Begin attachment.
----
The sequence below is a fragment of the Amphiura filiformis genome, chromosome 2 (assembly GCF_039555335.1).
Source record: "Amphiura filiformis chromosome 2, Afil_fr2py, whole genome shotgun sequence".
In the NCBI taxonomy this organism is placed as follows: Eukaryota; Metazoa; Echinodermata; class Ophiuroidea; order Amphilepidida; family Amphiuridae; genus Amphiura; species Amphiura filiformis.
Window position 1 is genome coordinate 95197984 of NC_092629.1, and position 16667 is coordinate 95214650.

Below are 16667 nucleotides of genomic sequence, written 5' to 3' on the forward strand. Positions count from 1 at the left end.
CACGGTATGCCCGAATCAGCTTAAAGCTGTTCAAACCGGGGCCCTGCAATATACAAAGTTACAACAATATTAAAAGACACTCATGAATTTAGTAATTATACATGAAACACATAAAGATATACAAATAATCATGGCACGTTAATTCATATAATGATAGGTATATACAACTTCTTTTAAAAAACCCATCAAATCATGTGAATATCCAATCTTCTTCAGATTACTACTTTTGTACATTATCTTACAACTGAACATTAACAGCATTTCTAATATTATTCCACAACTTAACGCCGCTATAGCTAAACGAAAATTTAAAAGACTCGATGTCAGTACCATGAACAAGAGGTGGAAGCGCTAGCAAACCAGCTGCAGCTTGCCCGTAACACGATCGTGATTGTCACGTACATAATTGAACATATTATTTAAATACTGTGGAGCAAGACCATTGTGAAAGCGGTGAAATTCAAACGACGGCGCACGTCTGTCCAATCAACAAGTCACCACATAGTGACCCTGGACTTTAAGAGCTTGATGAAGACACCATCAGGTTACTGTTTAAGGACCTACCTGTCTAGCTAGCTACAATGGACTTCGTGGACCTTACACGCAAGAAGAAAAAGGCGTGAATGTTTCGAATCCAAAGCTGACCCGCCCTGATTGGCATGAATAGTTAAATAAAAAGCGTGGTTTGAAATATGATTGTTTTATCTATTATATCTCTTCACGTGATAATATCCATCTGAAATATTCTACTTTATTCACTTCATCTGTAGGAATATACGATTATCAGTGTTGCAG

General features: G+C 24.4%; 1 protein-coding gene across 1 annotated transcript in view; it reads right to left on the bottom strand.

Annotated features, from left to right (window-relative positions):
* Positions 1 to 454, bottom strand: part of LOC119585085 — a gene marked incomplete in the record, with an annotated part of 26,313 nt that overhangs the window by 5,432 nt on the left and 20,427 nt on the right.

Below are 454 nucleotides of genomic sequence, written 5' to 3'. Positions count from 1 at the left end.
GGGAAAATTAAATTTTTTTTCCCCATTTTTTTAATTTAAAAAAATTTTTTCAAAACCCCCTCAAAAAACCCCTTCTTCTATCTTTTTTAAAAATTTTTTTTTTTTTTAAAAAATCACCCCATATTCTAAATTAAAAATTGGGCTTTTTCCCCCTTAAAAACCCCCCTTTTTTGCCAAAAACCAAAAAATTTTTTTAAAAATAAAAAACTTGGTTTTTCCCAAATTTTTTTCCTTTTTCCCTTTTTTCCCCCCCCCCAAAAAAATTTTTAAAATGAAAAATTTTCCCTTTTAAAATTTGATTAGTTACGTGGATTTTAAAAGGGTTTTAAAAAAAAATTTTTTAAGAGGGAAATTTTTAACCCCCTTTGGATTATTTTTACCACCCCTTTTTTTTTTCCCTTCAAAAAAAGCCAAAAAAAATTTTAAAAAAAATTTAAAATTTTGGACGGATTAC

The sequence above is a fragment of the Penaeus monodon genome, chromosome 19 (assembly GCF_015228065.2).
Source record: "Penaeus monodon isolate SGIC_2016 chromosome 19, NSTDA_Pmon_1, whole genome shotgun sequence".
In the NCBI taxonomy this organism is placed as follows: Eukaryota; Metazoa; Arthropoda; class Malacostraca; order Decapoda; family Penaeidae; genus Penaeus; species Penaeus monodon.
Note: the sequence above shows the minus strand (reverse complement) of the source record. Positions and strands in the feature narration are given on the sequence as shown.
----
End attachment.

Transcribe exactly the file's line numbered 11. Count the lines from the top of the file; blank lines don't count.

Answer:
GGGAAAATTAAATTTTTTTTCCCCATTTTTTTAATTTAAAAAAATTTTTTCAAAACCCCCTCAAAAAACCCCTTCTTCTATCTTTTTTAAAAATTTTTTTTTTTTTTAAAAAATCACCCCATATTCTAAATTAAAAATTGGGCTTTTTCCCCCTTAAAAACCCCCCTTTTTTGCCAAAAACCAAAAAATTTTTTTAAAAATAAAAAACTTGGTTTTTCCCAAATTTTTTTCCTTTTTCCCTTTTTTCCCCCCCCCCAAAAAAATTTTTAAAATGAAAAATTTTCCCTTTTAAAATTTGATTAGTTACGTGGATTTTAAAAGGGTTTTAAAAAAAAATTTTTTAAGAGGGAAATTTTTAACCCCCTTTGGATTATTTTTACCACCCCTTTTTTTTTTCCCTTCAAAAAAAGCCAAAAAAAATTTTAAAAAAAATTTAAAATTTTGGACGGATTAC